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Adopting right sleep pattern during Ramazan


May 18, 2019

Islamabad : Ramazan fasting brings in sudden changes to sleep patterns. On ordinary days, most people sleep seven to eight hours in one block during the night, which is obviously not possible during Ramazan. Adequate sleep and water are your two most important physiological necessities during this holy month.

Talking to this scribe, consultant nutritionist at Shifa International Hospital, Dr. Rezzan Khan said, disturbed sleep routine can impact daytime functioning—reducing alertness, causing mood disturbances, and creating an increased risk of injury. “When you are sleep deprived (less than 6 hours of sleep per day), your appetite increases, making fasting even more difficult. For better sleep during Ramazan, try to get the same amount of sleep over the 24-hour period—don’t skimp on sleep during the week and catch up on the weekend. Instead, try to make up for lost nighttime sleep during the same day, when possible,” she advised.

What is a good schedule for sleep during Ramazan, Dr. Rezzan was asked. “A good schedule is to sleep by 10:30 p.m. and have four hours of sleep (right after ‘taraweeh’ prayer), wake up by 2:30 a.m. for ‘sehri’ and ‘fajr,’ and sleep again at around 4 a.m. for three hours. If you have reduced working hours, then your sleep can be a bit longer. If not, then take a nap after work and before ‘iftar’ to recover the lost 1-2 hours of sleep. Follow the same routine throughout Ramazan,” she stated.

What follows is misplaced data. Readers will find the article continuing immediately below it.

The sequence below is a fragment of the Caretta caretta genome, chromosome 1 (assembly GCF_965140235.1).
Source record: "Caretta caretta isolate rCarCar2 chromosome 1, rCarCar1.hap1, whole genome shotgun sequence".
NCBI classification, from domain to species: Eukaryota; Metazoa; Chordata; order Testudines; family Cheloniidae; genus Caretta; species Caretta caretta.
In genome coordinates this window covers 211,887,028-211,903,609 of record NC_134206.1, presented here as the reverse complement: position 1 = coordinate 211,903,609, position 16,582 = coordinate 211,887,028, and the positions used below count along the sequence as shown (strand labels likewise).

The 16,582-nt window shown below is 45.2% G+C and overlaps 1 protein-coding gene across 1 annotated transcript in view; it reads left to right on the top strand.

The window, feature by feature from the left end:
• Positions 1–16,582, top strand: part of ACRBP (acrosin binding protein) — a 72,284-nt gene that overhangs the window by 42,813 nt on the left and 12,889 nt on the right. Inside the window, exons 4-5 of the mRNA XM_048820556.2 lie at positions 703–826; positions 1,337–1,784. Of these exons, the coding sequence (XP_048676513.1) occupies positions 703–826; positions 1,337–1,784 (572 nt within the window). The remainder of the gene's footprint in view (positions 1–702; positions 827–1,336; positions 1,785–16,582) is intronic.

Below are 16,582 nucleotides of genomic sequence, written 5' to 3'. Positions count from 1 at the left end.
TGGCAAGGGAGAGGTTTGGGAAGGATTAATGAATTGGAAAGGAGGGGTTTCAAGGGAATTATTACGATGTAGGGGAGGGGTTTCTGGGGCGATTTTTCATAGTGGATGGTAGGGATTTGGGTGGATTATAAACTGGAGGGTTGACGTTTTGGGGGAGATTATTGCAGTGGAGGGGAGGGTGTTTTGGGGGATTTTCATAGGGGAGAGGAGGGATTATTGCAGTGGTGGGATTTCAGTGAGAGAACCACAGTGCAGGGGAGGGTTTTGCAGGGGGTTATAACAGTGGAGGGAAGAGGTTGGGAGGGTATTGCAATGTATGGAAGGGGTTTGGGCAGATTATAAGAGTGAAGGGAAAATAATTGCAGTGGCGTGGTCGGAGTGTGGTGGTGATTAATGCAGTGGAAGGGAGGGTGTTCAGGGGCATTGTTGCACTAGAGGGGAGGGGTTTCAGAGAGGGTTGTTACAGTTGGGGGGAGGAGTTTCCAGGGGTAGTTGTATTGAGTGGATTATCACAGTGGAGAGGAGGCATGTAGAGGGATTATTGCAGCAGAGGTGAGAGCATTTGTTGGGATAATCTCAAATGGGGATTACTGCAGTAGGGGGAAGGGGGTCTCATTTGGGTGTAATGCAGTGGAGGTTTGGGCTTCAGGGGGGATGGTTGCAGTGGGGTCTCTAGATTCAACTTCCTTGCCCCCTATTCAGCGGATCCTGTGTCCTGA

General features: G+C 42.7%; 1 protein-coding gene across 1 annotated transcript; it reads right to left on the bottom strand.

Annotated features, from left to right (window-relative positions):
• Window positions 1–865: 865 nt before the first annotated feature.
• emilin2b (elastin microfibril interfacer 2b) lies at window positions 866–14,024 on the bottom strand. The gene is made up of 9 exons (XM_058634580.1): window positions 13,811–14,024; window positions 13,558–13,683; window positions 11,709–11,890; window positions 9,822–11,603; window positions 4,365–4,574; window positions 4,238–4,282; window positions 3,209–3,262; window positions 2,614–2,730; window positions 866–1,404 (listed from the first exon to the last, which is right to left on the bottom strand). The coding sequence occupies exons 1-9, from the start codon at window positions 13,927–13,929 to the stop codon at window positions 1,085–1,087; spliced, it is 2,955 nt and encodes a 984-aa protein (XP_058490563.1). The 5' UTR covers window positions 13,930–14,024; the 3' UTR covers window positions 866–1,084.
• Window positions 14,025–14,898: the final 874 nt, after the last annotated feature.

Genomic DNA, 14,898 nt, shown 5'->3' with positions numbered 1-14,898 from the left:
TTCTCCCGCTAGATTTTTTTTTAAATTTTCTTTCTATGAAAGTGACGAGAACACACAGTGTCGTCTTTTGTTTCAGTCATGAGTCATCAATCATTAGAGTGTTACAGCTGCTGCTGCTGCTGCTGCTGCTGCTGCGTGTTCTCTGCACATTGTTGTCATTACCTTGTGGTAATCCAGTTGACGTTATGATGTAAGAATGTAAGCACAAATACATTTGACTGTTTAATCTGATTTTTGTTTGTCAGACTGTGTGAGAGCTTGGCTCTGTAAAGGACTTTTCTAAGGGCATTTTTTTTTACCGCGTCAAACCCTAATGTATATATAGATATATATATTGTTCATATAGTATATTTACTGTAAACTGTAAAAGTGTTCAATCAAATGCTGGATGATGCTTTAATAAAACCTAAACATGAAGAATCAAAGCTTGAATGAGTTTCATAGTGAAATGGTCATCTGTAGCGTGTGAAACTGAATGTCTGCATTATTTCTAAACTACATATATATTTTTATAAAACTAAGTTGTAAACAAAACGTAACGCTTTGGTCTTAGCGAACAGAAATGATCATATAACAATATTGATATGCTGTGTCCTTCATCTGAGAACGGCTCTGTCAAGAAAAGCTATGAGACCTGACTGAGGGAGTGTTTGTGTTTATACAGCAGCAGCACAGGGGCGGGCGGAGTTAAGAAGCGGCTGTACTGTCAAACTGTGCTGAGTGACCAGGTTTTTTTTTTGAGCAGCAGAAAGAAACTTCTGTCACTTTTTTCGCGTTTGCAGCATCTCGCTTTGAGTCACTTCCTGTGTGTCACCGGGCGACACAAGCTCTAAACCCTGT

The deepest and most regenerative sleep occurs between 10 p.m. to 2 a.m. This is the time when the body and mind repair itself. Deep rest during the night helps you fight stress, and maintain healthy weight and high energy levels. If your body is chronically deprived of the regenerative sleep between 10 p.m.-2 a.m., then you will be fatigued when you wake up.

“Even if you spend more of the day sleeping than you would in these 7 hours at night, it does not make you feel less tired. Indeed, if a person stays up all night during Ramazan, then he prays ‘fajr’ and sleeps until ‘zuhr,’ and prays and then sleeps until ‘asr,’ and prays then sleeps until the time of ‘iftar,’ they will still be sleepy and tired, despite spending more hours in bed. Instead, start the day early, maximizing exposure of sunlight in the first half of the day, and sleep immediately after ‘isha/taraweeh’ at night. This reinforces the natural body clock and makes Ramazan much easier for you,” Dr. Rezzan concluded.

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